Golan points out that Ullmann’s range as a composer was extraordinary: “He had this capacity to tap into all these different styles yet still sound like himself,” she says. “Ullmann was such a curious musician. Each sonata is a sort of experiment in a certain sound world, as he explores what’s suggested in folk songs or Mahler and Bartók. But it’s never derivative – the music comes out as Ullmann. He had a real sense of play. His is a very sad story, and that was a horrific time, obviously. But along with distressed emotion in his music, there is humor and often a real exuberance, a reveling in creativity.”

After following Schoenberg and experimenting with micro-tonality, Ullmann ultimately came to embrace the traditionalism of his forebears. In her extensive, multidimensional liner notes to the album, Golan quotes the composer from an essay he wrote titled “Goethe and Ghetto,” in which he lays out an ethos that animates his piano sonatas: “The ‘Greats’ whom we take as examples, influence the ‘habitus’ [the body] by reaching into the very life-ducts of subsequent generations. And it seems to me that the cultivated European has had his behavior and thoughts, world-view, language, relationship to life and art, determined by Goethe... Goethe’s maxim, ‘Live in the moment, live in eternity’ always seemed to me to reveal the puzzling nature of art.”

About Jeanne Golan
Jeanne Golan has been described by The New York Times as a pianist who is “technically polished and superbly expressive,” while The Philadelphia Inquirer declared that she has “the gift and ability to clarify the core of music.” Golan’s programming reflects her active involvement in the fostering of works by new composers and discovering relatively unknown musical treasures. She has performed throughout the U.S. and across Europe. Her extensive work with singers includes the album Innocence Lost: The Berg-Debussy Project, as well as Einstein on the Beach with the Philip Glass Ensemble. With an impressive assortment of pieces written for her and that she has premiered, Golan has been featured by the contemporary music organizations MATA, Theodore Wiprud/New Music Productions and the Friends & Enemies of New Music. She has released previous solo and collaborative recordings on the Albany, Arsis, Capstone and Newport Classic labels. In addition to her Steinway & Sons/Arkiv recording of Viktor Ullmann’s complete piano sonatas, Golan is bringing Ullmann’s repertoire to concert and educational venues across the country for specially designed programs that balance performance and discussion. Such appearances have already taken place at the Spertus Institute in Chicago, WFMT Radio, the University of Southern California in Los Angeles, and with her debut at the Ravinia Festival in a program hosted by James Conlon. Golan earned her Masters and Doctorate of Musical Arts degrees from the Eastman School of Music. Her Bachelor of Arts degree is from Yale University. She is a Professor of Music at the State University of New York/Nassau, where she has received the SUNY Chancellor’s Award on multiple occasions. Her blog, “Ullmann at Hand: A Pianist’s Journey,” is at www.jeannegolan.com. Jeanne Golan is a Steinway Artist.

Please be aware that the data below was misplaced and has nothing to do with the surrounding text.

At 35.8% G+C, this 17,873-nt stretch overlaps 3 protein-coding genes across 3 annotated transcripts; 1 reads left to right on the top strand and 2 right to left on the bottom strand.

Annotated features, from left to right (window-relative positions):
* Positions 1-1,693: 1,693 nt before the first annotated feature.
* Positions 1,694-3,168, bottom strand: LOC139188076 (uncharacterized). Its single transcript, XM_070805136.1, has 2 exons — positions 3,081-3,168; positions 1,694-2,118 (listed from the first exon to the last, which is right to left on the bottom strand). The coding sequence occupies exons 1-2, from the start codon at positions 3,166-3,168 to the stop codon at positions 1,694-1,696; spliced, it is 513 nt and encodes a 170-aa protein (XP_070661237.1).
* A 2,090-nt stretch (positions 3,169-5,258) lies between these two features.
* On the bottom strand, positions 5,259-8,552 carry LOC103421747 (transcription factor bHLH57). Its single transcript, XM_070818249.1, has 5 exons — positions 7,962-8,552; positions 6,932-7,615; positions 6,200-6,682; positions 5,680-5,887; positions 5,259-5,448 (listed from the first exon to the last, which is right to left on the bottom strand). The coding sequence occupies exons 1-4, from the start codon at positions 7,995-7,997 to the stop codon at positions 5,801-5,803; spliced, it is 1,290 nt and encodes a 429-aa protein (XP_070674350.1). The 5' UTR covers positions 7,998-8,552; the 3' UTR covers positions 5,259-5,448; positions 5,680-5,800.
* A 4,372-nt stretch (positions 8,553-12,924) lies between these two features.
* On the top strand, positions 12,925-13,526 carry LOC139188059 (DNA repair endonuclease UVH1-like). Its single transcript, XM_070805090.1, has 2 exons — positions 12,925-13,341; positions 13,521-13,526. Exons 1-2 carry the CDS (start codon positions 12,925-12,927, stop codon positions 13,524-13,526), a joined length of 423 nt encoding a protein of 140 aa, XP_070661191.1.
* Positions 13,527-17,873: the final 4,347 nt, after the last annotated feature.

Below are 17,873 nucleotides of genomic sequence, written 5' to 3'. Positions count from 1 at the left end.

About Steinway & Sons